Monday, January 25, 2010

Varieties of the Philadelphia Experience

Dug out a Philly journal. Here's a snippet from my first summer there that gives an idea of Philadelphia's eclectic nature. I was living at 1225 Spruce Street at the time.

Friday, June 5th, 1992

May was mostly cool  and wet; today it's mostly the same. No complaints here.

Two days ago, not receiving an assignment from Kelly, I set out on a pilgrimage to the area of the Kelpius Commune on the Wild Ridge west of Wissahickon Creek. I left at about 1:15 and returned about 8:30 or 9:00. The hike out was 8-9 miles; I took the train back from Allen Lane Station, Mt. Airy.

What I did was this: with a fairly detailed map, I hiked up Franklin Blvd. where all the flags of countries were out in the mostly sunny day, a slight breeze making them flap, including the old Yugoslav flag,  the Czechoslovakian flag, also a strange red and gold flag with a pentangle. By the Art Museum, large tents were being put up on the sidewalks; every so often were temporary bleachers, for what event I don't know. (The Picasso Exhibit begins soon). Beyond the PMA I cut north through a lower middle class, mostly white neighborhood, ragged and slightly dilapidated, with few or no yards but occasional flowers in windows. This was angling north around 27th-29th Streets, moving toward the eastern fringe of Fairmount Park. When I hit Girard, I turned left to pick up 33rd. This was an even more dilapidated neigborhood, mostly poor and lower middle class black. I looked at the Hatfield House with its Corinthian portico, behind which sat a sqad car; walked across tall grass in a short cut to 33rd going north. This was a creepy little walk until crossing the bridge over the railroad tracks (by which I later returned on SEPTA regional rail).

Across the bridge, a crazy woman was playing matador to oncoming traffic; a truck driver jumped out and cussed her out. "Just keep on walking, white boy," she directed at me, as I passed by on the east side of the street. I stuck to this side of the Schuylkill in order to see with my own eyes the First Schwenkfelder Church on Cumberland and 30th. [Picks up June 10, 1992]. Over to the church, a frame building with addition, painted white, with a wooden belfry. A simple church, possibly late 1800s, in a mostly black neighborhood. For about half a block north of the church, all was well, but beyond that, entropy and decay, as if the power of the church could extend only so far.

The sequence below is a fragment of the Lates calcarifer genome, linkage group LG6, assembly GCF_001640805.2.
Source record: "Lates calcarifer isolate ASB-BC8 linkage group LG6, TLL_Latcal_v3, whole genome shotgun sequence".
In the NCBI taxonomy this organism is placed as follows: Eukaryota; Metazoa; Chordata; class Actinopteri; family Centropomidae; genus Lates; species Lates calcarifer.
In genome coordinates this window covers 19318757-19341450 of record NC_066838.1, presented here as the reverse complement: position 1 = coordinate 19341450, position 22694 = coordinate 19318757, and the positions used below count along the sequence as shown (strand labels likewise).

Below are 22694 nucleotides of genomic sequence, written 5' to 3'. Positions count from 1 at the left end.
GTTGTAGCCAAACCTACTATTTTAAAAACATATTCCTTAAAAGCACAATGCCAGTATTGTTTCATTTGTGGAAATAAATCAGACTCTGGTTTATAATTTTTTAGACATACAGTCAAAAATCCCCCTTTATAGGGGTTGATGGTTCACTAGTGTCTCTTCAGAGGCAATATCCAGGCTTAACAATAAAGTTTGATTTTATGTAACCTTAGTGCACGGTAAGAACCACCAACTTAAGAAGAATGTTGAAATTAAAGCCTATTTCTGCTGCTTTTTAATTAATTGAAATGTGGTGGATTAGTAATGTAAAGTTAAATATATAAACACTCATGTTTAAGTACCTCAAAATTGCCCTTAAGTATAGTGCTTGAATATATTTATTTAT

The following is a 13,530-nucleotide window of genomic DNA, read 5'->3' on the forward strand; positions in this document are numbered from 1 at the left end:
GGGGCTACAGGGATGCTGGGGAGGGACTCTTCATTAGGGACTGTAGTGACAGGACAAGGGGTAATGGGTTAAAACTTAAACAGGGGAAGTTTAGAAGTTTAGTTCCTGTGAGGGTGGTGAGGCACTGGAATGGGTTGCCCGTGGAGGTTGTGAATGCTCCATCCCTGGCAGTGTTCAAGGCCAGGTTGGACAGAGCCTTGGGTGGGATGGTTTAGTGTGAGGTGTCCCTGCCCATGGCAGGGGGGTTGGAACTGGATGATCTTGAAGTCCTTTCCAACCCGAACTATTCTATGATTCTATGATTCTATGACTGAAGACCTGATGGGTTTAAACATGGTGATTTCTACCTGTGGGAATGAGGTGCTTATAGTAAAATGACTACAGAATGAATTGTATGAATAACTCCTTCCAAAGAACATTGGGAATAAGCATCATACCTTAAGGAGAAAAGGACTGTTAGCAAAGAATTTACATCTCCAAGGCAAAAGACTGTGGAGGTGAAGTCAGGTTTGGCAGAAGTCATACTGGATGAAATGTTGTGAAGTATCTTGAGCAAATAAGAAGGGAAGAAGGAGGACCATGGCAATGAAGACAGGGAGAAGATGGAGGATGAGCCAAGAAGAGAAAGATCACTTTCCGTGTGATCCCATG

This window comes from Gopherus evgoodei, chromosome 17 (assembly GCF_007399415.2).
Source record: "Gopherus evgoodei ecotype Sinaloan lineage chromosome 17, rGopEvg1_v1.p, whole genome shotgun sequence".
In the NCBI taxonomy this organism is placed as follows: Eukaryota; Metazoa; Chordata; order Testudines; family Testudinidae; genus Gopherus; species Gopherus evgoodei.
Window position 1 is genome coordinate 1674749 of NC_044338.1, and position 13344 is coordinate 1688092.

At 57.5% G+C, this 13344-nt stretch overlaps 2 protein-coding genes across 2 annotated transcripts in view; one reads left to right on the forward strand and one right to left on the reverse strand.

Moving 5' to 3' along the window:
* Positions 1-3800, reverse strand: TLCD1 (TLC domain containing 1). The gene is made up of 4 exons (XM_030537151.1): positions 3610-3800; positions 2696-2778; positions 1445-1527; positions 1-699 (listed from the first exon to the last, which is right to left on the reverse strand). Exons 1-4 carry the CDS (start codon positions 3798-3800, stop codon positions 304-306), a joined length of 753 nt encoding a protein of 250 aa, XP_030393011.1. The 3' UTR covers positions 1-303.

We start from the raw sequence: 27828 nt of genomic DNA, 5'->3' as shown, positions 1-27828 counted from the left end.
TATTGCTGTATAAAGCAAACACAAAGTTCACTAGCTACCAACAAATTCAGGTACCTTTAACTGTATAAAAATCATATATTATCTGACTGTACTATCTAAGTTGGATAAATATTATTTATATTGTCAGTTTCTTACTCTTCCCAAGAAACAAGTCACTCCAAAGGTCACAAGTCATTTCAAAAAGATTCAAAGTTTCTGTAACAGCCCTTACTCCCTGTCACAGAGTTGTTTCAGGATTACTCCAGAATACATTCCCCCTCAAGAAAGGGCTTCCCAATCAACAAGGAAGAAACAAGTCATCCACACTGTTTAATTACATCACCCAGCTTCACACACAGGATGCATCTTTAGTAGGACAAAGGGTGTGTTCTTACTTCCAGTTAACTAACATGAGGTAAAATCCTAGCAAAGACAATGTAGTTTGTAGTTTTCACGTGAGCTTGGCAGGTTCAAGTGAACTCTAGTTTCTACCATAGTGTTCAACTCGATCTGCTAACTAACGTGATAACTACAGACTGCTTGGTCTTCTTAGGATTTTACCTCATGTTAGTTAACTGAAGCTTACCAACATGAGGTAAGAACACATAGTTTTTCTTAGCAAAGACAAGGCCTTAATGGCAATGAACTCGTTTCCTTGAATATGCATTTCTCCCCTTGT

Up up & away, over the Schuylkill and sharp right turn on a broken pavement bike trail. Bikes every five minutes.

With the help of a map, I found the area of the hermits, although who knows how they really lived, over time. Supposedly in rude huts and in caves. There are all sorts of ridiculous stories about them. I checked out Sachse over the weekend, apparently he wrote a work expressly on the hermits, but then even he's a little nutty. I couldn't find the old monastery, east of the Wissahickon, coming on a horse farm and a pack of snarling dogs instead. Tim Mixter lives near this spot in West Mount Airy. I emerged from the trail further up and walked all the way up to Chestnut Hill, then back down to Allen Lane Station, where I picked up a train for Market East, and ended with a pint of Guinness at the Irish pub on Walnut East, before returning home.

This was the first serious excursion out since I've been here, on foot. Driving the Japanese film crew around opened things up, going to Ephrata Cloister and Wilkes-Barre.  Sat. I took the subway down to Roosevelt Park and, walking through a gathering of maybe 2,000 Southeast Asians, reached the Swedish Historical Museum where about fifty Swedes celebrated Midsummer's Day. They had a May Pole, colorful ribbons in the light blue and yellow known to Swedes everywhere, and cheap baked goods. I got a candleholder and walked up Broad Street past the Naval Hospital, an imposing Art Deco structure that looks like the Dark Tower of Sauron.

Today's Rune: Protection.


Charles Gramlich said...

I can see you walking along with a candle holder. I've often thought I could be a hermit fairly easily.

pattinase (abbott) said...

I grew up in what is now called Mt. Airy-then it was called West Oak Lane.

the walking man said...

Yep Philadelphia was/is a hell of lot different than most other cities of the east.

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jodi said...

Erik, I would have been attracted to those cave people like a moth to a flame!! What a cool adventure..